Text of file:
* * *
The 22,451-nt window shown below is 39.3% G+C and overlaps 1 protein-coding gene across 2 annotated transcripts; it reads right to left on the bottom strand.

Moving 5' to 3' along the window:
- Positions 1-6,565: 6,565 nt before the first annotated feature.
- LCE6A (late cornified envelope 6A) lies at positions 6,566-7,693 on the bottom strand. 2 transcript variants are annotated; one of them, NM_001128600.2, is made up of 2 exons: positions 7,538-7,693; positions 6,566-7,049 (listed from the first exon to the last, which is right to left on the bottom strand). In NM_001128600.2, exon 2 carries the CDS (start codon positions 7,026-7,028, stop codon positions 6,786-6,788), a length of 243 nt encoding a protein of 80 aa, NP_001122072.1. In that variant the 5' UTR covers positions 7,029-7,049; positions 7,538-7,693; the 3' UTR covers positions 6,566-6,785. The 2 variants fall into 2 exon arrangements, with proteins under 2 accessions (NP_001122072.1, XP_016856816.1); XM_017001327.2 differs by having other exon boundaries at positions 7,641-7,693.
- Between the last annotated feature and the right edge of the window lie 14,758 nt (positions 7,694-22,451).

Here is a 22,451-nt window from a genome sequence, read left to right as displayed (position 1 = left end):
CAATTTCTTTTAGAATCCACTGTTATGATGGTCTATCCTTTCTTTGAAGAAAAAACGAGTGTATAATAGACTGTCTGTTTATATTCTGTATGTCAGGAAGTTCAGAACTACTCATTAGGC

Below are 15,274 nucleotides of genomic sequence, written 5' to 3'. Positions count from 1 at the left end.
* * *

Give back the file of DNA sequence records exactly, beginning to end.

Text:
The 22,451-nt window shown below is 39.3% G+C and overlaps 1 protein-coding gene across 2 annotated transcripts; it reads right to left on the bottom strand.

Moving 5' to 3' along the window:
- Positions 1-6,565: 6,565 nt before the first annotated feature.
- LCE6A (late cornified envelope 6A) lies at positions 6,566-7,693 on the bottom strand. 2 transcript variants are annotated; one of them, NM_001128600.2, is made up of 2 exons: positions 7,538-7,693; positions 6,566-7,049 (listed from the first exon to the last, which is right to left on the bottom strand). In NM_001128600.2, exon 2 carries the CDS (start codon positions 7,026-7,028, stop codon positions 6,786-6,788), a length of 243 nt encoding a protein of 80 aa, NP_001122072.1. In that variant the 5' UTR covers positions 7,029-7,049; positions 7,538-7,693; the 3' UTR covers positions 6,566-6,785. The 2 variants fall into 2 exon arrangements, with proteins under 2 accessions (NP_001122072.1, XP_016856816.1); XM_017001327.2 differs by having other exon boundaries at positions 7,641-7,693.
- Between the last annotated feature and the right edge of the window lie 14,758 nt (positions 7,694-22,451).

Here is a 22,451-nt window from a genome sequence, read left to right as displayed (position 1 = left end):
CAATTTCTTTTAGAATCCACTGTTATGATGGTCTATCCTTTCTTTGAAGAAAAAACGAGTGTATAATAGACTGTCTGTTTATATTCTGTATGTCAGGAAGTTCAGAACTACTCATTAGGC

Below are 15,274 nucleotides of genomic sequence, written 5' to 3'. Positions count from 1 at the left end.